‘We will talk about this boyfriend business,’ Bashar said after Zubaida had picked up her cutlery again.
‘Why is Suraj not eating?’ Bashar asked.
Nasrin picked up a chicken thigh with her fingers and tore a juicy strip of meat, munching as she regarded Suraj.
‘Not hungry,’ Suraj said.
Bashar put down his plate and sighed. ‘Suraj,’ he began, ‘Look, you need to calm down. You are twenty now, or will be soon. You have younger ones looking up to you.’
Zubaida rolled her eyes.
‘I don’t understand this. I want to join the army, why won’t she let me join the army! I’m not a kid. I can make choices about what I want.’
‘Being stupid is not the same as being brave. What you are doing is being stupid,’ Bashar said.
‘I guess you would know about that,’ Suraj returned.
‘What? What did you say?’
‘I know what bravery means. My father died being brave, for this country. Unlike some people,’ he said, shooting a glance at Bashar before leaving the room.
Nasrin bowed her head. The silence in her mind echoed a deeper silence she had not known before. She did not look up at her husband, whose head she knew was bowed as well. But when Mustapha pushed back his chair angrily to rise, she held up her hand.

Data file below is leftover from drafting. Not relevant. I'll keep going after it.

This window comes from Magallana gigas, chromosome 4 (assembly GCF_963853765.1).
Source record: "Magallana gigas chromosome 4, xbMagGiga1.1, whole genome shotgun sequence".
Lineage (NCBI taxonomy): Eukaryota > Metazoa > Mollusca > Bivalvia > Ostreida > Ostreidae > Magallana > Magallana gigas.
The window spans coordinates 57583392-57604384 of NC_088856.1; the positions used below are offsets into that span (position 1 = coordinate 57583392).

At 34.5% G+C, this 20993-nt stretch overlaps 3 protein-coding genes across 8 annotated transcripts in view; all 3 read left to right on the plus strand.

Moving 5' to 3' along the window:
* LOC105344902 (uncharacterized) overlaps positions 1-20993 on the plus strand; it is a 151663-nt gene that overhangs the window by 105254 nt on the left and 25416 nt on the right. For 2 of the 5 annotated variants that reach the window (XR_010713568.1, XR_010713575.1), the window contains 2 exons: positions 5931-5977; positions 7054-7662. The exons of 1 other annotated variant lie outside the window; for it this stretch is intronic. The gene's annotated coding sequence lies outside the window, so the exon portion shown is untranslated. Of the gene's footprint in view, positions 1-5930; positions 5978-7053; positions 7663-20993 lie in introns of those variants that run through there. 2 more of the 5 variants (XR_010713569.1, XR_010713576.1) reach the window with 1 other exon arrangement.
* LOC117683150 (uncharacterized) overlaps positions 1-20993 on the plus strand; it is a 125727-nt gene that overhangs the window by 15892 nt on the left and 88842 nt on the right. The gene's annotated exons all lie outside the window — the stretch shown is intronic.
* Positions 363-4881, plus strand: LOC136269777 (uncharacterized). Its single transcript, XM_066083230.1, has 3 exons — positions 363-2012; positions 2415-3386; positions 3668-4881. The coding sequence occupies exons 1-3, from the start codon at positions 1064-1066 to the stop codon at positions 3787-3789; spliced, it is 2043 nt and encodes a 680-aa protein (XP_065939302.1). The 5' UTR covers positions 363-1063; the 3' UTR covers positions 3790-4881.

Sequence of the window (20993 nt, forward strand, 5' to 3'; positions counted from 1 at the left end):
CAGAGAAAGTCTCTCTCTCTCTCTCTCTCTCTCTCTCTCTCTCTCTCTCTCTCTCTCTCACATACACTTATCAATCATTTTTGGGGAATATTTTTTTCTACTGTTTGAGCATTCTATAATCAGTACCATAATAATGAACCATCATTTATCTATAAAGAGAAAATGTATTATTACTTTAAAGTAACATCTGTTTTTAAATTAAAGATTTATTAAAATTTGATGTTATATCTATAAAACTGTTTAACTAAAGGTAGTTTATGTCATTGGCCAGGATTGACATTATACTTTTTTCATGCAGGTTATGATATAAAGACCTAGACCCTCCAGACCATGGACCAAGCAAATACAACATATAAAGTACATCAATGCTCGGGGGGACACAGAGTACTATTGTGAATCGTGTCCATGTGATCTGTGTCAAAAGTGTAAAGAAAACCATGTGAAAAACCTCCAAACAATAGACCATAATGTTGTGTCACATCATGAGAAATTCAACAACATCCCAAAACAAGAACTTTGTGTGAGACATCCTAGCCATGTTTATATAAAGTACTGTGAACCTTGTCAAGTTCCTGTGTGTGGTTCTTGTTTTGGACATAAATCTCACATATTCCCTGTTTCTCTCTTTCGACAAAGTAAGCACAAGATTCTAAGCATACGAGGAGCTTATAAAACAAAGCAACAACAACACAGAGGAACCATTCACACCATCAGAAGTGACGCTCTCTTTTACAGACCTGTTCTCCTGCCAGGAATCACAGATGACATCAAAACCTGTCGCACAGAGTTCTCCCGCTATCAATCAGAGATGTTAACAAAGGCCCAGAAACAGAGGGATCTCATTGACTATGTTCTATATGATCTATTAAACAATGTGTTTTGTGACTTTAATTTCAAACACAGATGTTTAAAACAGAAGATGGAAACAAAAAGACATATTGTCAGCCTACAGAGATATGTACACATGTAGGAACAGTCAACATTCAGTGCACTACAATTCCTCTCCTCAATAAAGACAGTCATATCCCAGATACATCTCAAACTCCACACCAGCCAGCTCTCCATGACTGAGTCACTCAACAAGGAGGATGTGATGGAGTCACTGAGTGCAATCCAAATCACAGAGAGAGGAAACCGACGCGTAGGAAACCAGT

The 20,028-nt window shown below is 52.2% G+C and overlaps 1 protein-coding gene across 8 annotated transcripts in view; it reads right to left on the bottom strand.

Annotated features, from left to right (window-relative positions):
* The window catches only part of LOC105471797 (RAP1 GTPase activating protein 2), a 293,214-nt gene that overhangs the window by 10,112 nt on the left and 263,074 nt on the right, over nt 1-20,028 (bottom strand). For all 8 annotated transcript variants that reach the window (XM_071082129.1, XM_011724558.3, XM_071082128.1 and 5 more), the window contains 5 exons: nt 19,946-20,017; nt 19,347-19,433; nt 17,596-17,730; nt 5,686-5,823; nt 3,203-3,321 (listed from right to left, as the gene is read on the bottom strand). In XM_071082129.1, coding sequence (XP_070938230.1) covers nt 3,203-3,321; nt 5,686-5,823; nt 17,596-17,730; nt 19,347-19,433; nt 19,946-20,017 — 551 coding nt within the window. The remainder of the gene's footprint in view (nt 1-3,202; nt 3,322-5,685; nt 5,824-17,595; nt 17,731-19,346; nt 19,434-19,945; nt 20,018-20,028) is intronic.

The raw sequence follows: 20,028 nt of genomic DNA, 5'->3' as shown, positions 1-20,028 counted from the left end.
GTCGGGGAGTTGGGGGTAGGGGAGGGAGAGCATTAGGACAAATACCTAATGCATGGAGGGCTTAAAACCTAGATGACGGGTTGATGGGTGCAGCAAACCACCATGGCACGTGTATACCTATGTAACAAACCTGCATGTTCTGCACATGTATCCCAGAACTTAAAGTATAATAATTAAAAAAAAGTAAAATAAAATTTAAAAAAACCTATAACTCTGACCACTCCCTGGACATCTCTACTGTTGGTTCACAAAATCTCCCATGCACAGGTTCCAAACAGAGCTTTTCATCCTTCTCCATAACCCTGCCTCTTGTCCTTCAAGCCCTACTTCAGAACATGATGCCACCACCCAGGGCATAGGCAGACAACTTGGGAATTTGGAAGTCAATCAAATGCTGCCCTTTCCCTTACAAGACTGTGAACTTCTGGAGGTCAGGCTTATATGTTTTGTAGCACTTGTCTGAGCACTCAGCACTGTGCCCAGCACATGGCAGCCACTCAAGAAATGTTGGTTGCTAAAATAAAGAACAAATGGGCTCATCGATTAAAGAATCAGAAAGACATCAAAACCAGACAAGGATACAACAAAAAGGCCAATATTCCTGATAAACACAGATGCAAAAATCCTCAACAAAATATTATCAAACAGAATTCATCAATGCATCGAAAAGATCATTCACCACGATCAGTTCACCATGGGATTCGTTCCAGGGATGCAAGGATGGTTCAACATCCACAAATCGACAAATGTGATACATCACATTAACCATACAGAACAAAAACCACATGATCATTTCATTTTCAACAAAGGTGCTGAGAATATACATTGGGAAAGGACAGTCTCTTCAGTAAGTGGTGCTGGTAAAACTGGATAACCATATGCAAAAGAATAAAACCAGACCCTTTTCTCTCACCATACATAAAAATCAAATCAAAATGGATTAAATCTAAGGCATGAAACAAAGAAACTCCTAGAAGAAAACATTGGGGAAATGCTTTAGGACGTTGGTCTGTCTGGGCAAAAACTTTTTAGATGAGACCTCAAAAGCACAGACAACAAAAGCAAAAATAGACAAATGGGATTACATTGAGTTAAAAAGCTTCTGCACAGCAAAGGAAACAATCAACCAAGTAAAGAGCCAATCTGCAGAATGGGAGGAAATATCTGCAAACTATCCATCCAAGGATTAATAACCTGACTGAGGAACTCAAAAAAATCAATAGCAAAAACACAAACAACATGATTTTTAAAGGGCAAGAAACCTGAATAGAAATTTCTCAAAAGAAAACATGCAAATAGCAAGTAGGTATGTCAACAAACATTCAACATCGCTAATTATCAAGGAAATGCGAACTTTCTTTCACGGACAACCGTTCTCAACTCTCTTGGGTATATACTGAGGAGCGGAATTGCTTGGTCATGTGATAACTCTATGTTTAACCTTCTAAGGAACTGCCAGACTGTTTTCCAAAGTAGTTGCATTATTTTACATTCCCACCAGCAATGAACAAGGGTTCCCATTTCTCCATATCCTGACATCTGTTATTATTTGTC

‘Umma, let me beat some sense into him.’
‘Sit down,’ she said, pushing back her chair and rising. She went after Suraj and found him in his room lying on the bed.
‘You will go back and apologise to your father.’ Her finger pointing at the door was meant to emphasise her words.
‘My father gave his life for this country, for our freedom. That man,’ he pointed in the direction of the dining room, ‘that man, is now cavorting with the same corrupt bastards who my father died fighting …’
‘You ingrate! He took you in and raised you like his own son and this is the kind of rubbish you will say about him.’
‘I’m old enough now to be on my own anyway,’ he said.